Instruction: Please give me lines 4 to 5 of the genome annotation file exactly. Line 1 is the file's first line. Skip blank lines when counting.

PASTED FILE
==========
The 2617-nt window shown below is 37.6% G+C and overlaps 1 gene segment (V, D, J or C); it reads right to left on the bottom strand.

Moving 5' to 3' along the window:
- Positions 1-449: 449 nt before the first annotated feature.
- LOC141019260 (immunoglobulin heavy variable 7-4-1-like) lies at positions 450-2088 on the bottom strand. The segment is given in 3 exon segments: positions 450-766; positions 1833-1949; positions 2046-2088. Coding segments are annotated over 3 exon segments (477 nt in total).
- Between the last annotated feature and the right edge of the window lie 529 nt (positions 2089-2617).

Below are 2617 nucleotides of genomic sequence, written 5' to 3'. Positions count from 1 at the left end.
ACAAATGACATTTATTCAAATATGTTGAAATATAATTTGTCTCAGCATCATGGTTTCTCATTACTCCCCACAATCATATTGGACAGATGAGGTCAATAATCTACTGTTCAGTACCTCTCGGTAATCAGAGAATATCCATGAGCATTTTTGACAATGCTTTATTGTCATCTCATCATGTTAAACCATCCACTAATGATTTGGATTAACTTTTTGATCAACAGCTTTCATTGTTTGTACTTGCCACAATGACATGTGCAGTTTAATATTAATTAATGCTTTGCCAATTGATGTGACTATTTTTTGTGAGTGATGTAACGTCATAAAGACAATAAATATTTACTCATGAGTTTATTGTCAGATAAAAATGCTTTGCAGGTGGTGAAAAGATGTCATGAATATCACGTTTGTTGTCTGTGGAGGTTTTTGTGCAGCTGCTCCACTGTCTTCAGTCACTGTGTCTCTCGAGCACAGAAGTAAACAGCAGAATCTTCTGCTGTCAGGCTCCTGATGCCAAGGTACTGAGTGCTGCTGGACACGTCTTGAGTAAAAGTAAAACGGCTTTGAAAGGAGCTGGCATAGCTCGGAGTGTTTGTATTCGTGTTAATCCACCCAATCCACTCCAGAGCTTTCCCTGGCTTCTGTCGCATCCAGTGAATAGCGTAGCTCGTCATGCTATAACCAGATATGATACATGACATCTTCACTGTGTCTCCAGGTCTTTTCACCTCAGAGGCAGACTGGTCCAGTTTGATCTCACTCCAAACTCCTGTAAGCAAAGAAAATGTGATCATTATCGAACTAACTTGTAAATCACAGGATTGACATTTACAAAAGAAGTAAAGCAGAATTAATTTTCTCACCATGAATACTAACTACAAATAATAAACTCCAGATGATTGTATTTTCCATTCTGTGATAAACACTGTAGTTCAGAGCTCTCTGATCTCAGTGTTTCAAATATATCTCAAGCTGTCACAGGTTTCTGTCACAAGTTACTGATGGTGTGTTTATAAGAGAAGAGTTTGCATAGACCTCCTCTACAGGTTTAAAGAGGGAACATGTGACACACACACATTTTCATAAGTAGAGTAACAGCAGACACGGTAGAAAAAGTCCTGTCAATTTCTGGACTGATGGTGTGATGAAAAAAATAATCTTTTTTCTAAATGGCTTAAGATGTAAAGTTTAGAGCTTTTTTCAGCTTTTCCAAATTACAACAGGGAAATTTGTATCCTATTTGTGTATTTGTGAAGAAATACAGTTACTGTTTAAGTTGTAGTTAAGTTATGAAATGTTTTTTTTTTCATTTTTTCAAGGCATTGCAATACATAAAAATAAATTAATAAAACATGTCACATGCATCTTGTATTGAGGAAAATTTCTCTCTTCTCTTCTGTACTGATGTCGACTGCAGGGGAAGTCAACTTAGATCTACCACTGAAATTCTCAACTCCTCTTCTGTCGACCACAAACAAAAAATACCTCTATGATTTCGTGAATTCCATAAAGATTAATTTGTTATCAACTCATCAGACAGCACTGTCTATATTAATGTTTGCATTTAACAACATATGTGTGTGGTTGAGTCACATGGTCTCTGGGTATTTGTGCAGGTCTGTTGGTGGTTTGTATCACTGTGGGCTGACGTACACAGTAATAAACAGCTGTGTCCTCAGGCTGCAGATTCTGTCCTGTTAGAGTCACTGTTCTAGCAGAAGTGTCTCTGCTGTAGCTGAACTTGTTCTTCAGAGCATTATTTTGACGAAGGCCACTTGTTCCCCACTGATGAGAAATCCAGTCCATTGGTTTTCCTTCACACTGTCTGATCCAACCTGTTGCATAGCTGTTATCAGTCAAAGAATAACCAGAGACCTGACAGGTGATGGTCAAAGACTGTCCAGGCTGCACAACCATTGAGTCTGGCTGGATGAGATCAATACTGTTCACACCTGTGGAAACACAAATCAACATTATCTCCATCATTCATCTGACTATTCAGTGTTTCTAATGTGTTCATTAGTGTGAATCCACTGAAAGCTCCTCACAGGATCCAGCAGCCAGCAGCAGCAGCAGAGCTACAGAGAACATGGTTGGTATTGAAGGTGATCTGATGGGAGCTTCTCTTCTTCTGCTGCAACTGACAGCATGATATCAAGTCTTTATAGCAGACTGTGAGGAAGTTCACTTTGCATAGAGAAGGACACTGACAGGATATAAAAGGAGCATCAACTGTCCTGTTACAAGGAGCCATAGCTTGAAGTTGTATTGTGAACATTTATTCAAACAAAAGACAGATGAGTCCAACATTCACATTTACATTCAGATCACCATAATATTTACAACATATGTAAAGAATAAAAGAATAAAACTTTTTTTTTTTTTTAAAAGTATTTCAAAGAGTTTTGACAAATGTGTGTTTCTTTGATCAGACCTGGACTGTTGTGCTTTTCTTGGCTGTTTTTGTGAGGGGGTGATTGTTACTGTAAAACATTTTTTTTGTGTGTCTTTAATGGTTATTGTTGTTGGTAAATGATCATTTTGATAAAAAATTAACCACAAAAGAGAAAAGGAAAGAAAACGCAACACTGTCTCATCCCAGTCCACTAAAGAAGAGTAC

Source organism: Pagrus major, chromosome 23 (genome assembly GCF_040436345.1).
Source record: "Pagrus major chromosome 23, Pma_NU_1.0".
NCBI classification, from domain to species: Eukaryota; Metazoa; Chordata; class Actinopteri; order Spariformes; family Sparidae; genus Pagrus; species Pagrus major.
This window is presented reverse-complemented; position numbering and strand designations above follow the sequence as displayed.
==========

- LOC141019260 (immunoglobulin heavy variable 7-4-1-like) lies at positions 450-2088 on the bottom strand. The segment is given in 3 exon segments: positions 450-766; positions 1833-1949; positions 2046-2088. Coding segments are annotated over 3 exon segments (477 nt in total).
- Between the last annotated feature and the right edge of the window lie 529 nt (positions 2089-2617).